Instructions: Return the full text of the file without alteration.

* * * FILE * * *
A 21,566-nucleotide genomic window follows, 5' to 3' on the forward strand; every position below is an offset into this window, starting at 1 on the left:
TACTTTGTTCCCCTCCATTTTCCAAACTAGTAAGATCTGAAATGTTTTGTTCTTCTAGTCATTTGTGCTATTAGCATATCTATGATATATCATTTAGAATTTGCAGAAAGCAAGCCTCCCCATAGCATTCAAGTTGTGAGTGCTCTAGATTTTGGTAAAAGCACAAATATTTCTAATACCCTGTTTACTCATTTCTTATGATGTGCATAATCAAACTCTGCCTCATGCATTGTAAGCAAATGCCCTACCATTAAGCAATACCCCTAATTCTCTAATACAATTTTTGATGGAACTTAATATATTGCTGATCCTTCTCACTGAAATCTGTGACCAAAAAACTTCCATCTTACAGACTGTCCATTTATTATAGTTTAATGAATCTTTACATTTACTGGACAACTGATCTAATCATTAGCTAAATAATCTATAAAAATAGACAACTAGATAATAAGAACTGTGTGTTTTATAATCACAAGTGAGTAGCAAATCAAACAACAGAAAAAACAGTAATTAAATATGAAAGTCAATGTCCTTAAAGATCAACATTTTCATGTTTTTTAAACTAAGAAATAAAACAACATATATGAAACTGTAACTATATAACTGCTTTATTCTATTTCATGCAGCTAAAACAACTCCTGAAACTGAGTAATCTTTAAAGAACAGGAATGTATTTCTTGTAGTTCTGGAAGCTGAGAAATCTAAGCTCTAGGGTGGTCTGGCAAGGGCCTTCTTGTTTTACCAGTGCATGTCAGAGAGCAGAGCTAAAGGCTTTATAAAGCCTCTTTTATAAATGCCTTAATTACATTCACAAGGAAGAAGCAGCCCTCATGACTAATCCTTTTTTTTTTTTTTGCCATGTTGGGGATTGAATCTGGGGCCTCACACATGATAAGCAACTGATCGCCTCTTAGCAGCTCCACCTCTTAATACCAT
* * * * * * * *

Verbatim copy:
A 21,566-nucleotide genomic window follows, 5' to 3' on the forward strand; every position below is an offset into this window, starting at 1 on the left:
TACTTTGTTCCCCTCCATTTTCCAAACTAGTAAGATCTGAAATGTTTTGTTCTTCTAGTCATTTGTGCTATTAGCATATCTATGATATATCATTTAGAATTTGCAGAAAGCAAGCCTCCCCATAGCATTCAAGTTGTGAGTGCTCTAGATTTTGGTAAAAGCACAAATATTTCTAATACCCTGTTTACTCATTTCTTATGATGTGCATAATCAAACTCTGCCTCATGCATTGTAAGCAAATGCCCTACCATTAAGCAATACCCCTAATTCTCTAATACAATTTTTGATGGAACTTAATATATTGCTGATCCTTCTCACTGAAATCTGTGACCAAAAAACTTCCATCTTACAGACTGTCCATTTATTATAGTTTAATGAATCTTTACATTTACTGGACAACTGATCTAATCATTAGCTAAATAATCTATAAAAATAGACAACTAGATAATAAGAACTGTGTGTTTTATAATCACAAGTGAGTAGCAAATCAAACAACAGAAAAAACAGTAATTAAATATGAAAGTCAATGTCCTTAAAGATCAACATTTTCATGTTTTTTAAACTAAGAAATAAAACAACATATATGAAACTGTAACTATATAACTGCTTTATTCTATTTCATGCAGCTAAAACAACTCCTGAAACTGAGTAATCTTTAAAGAACAGGAATGTATTTCTTGTAGTTCTGGAAGCTGAGAAATCTAAGCTCTAGGGTGGTCTGGCAAGGGCCTTCTTGTTTTACCAGTGCATGTCAGAGAGCAGAGCTAAAGGCTTTATAAAGCCTCTTTTATAAATGCCTTAATTACATTCACAAGGAAGAAGCAGCCCTCATGACTAATCCTTTTTTTTTTTTTTGCCATGTTGGGGATTGAATCTGGGGCCTCACACATGATAAGCAACTGATCGCCTCTTAGCAGCTCCACCTCTTAATACCAT